Letters from readers
Marjorie L. Pilkinton, MD; Dara Shalom, MD; and Harvey A. Winkler, MD
Dr. Winkler reports that he is a consultant to Astora Women’s Health, Boston Scientific, and Kimberly-Clark. Drs. Pilkinton and Shalom report no financial relationships relevant to this article.
A new FDA approved, over-the-counter option for stress urinary incontinence and several office-based and surgical treatment systems for urinary and fecal incontinence are now available or on the horizon. Here, the essentials.
Today, “normal” aging is no longer acceptable. From aesthetics to physical, mental, and sexual health, the maturing population seeks effective minimally invasive and practical methods to halt time and reverse its adverse effects. Nowhere is this more apparent than when dealing with urinary and fecal incontinence, conditions that can be not only embarrassing to patients but also debilitating, with potential crippling adverse affects on quality of life. As the US population ages, the prevalence of incontinence is increasing.
Patients commonly present with questions about their incontinence with preconceived notions on their available treatment options based on Internet searches and advertisements from magazines and television. Thus, as gynecologists, we have a pivotal role in educating women on their conditions and management options in a comprehensive, informative, and reassuring manner. By educating patients on the success rates and limitations of available treatments, patients can make informed decisions and reinforce their sense of autonomy. In this article we present the evidence on current, new, and investigative products available for the treatment of both stress urinary incontinence and overactive bladder, as well as fecal incontinence.
Case 1: Stress urinary incontinence
A 46-year-old woman (G2P2) presents with loss of urine with exercise, dancing, and sneezing that began after the birth of her last baby 5 years ago and is progressively becoming more frequent. She performs Kegel exercises occasionally and denies urinary urgency and/or urge incontinence. She reports a 20-lb weight gain in the past 3 years. Physical examination findings reveal normal pelvic examination with adequate pelvic organ support but weakened pelvic floor muscles during contraction. When you ask her to cough, you observe a small amount of urine loss from the urethral meatus. She has heard of “slings” before, but she is anxious about surgery.
Stress urinary incontinence (SUI) is the involuntary loss of urine with effort, physical exertion, sneezing, or coughing.1 It is the most common type of incontinence in younger women, with risk factors including increasing age, parity, and obesity.2,3 SUI treatment options, beginning from least to most invasive, include pelvic floor exercises, biofeedback and/or physical therapy, continence devices, off-label use of medications, urethral bulking agents, and surgical correction with slings. Midurethral tension-free slings are highly efficacious for the treatment of SUI. While a sling is a minimally invasive procedure, patients typically voice concerns regarding surgery and appropriately begin with conservative treatments.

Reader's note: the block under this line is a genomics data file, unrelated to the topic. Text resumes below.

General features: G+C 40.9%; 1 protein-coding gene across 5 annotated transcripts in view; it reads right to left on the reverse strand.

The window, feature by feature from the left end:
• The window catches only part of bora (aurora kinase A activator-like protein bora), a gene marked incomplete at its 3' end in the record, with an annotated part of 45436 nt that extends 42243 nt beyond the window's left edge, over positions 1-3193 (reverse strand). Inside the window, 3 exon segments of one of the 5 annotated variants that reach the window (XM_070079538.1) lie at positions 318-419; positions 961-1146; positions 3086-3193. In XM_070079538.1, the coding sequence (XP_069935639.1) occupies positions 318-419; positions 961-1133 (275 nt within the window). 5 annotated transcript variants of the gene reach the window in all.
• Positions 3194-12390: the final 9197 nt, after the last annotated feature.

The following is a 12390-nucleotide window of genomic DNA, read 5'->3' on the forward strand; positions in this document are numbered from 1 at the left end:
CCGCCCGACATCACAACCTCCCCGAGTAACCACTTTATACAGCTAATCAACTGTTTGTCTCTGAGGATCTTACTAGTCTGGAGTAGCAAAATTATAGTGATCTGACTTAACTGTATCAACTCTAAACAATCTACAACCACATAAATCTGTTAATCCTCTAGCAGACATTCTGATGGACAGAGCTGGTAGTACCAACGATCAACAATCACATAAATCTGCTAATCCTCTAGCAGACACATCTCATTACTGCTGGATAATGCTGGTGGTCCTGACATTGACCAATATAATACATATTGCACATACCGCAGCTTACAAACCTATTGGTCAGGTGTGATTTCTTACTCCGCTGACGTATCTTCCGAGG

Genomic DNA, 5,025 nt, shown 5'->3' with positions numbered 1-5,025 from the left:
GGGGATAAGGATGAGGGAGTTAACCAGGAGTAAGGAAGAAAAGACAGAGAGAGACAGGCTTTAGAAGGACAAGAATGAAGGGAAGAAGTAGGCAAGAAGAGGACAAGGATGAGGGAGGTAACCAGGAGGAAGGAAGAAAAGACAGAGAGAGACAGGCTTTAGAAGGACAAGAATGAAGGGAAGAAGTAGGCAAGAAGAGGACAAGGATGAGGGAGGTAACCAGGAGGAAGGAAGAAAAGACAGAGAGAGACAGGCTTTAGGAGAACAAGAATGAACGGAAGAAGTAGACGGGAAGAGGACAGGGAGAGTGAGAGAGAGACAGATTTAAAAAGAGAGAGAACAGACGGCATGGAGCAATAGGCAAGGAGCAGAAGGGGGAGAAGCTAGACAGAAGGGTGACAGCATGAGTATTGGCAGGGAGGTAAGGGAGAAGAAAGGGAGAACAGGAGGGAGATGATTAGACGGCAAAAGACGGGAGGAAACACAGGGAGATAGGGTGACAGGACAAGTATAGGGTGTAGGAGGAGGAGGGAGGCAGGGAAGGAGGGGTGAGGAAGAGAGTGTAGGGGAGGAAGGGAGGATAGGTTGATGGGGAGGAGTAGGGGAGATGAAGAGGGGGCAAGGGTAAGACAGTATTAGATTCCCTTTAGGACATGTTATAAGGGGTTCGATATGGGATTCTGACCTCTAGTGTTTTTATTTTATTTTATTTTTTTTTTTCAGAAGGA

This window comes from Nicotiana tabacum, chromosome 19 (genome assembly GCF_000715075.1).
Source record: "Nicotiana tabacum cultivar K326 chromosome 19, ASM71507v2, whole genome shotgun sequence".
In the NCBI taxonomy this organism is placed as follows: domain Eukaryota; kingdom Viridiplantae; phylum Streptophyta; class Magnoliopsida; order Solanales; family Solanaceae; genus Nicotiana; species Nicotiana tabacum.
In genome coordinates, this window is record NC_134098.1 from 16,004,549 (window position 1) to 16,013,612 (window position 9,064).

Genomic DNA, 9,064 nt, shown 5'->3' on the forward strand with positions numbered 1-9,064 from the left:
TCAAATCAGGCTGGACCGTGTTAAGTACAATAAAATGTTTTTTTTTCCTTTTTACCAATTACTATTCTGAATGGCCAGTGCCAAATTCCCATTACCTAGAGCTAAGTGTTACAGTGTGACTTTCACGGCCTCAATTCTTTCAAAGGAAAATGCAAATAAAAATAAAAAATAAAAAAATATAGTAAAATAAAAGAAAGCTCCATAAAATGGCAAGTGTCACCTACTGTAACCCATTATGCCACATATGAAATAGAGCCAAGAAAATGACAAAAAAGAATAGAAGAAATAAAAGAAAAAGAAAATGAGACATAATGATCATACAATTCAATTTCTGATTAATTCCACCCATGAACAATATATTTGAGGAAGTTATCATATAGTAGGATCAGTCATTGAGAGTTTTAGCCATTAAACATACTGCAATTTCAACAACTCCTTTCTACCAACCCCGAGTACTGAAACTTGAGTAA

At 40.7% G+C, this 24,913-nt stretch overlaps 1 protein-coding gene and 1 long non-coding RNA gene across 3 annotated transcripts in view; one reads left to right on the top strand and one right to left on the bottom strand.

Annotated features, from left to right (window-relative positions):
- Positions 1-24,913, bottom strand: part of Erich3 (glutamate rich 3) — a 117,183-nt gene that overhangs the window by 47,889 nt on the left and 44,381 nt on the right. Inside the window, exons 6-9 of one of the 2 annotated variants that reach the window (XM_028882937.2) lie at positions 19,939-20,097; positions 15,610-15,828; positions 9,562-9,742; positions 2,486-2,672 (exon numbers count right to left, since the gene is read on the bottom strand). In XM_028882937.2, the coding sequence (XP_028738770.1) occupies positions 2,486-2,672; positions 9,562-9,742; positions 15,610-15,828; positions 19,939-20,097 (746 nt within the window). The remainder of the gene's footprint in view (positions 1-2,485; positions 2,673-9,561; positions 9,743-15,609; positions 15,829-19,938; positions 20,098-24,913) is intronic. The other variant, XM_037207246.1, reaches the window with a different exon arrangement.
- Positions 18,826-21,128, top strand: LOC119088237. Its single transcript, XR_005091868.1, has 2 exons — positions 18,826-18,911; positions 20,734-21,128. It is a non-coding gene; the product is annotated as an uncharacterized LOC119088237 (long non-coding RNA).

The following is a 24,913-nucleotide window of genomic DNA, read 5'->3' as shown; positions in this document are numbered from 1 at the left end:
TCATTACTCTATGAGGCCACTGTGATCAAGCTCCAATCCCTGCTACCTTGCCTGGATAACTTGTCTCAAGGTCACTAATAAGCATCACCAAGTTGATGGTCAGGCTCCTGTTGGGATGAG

A new FDA-approved OTC option for SUI
First-line conservative therapies offered to patients for SUI include pelvic floor muscle exercises and intravaginal continence devices. Disappointingly, such devices—including pessaries and the incontinence dish—have not been popular among patients for SUI. Authors of a randomized control trial evaluating incontinence pessaries versus behavioral therapy, including pelvic floor muscle training, found that, after 3 months, use of a pes‑ sary was not as effective as behavioral therapy in terms of patient satisfaction and improvement in bothersome urinary incontinence.4 In our experience, many patients wearing incontinence rings discontinue their use due to ineffectiveness or discomfort.
Patients now have an FDA-approved, over-the-counter option for SUI symptom management. The Poise Impressa is a disposable, nonabsorbent, flexible intravaginal device for patients with SUI (FIGURE 1). The device is comprised of a silicone core with a soft, nonwoven polypropylene fabric cover. It is inserted similar to a tampon, using an applicator, and provides nonobstructive support to the urethra to prevent stress urinary leakage. To find the proper fit, patients purchase the sizing kit, which includes 3 sizes. Patients are to insert size 1 first and monitor their comfort as well as improvement in leakage. Should size 1not sufficiently relieve leakage, the patient may try sizes 2 and 3 successively, with the goal of finding the most comfortable and effective insert. The insert is approved for up to 8 hours of wear in a 24-hour period, at which time the patient removes the device by pulling the string in a similar manner as removing a tampon.
Efficacy and quality of life data. Over 28 days, 85% of women with severe SUI confirmed on urodynamic testing achieved greater than 70% leakage reduction according to measured pad weights.5 Seventy percent of women reported 90% improvement in quality of life using validated questionnaires. In addition, 92% reported feeling dry with an improved perception of incontinence and greater confidence during strenuous activities.6 There were no serious adverse events, and the most common mild adverse events were discomfort, pain, and spotting.
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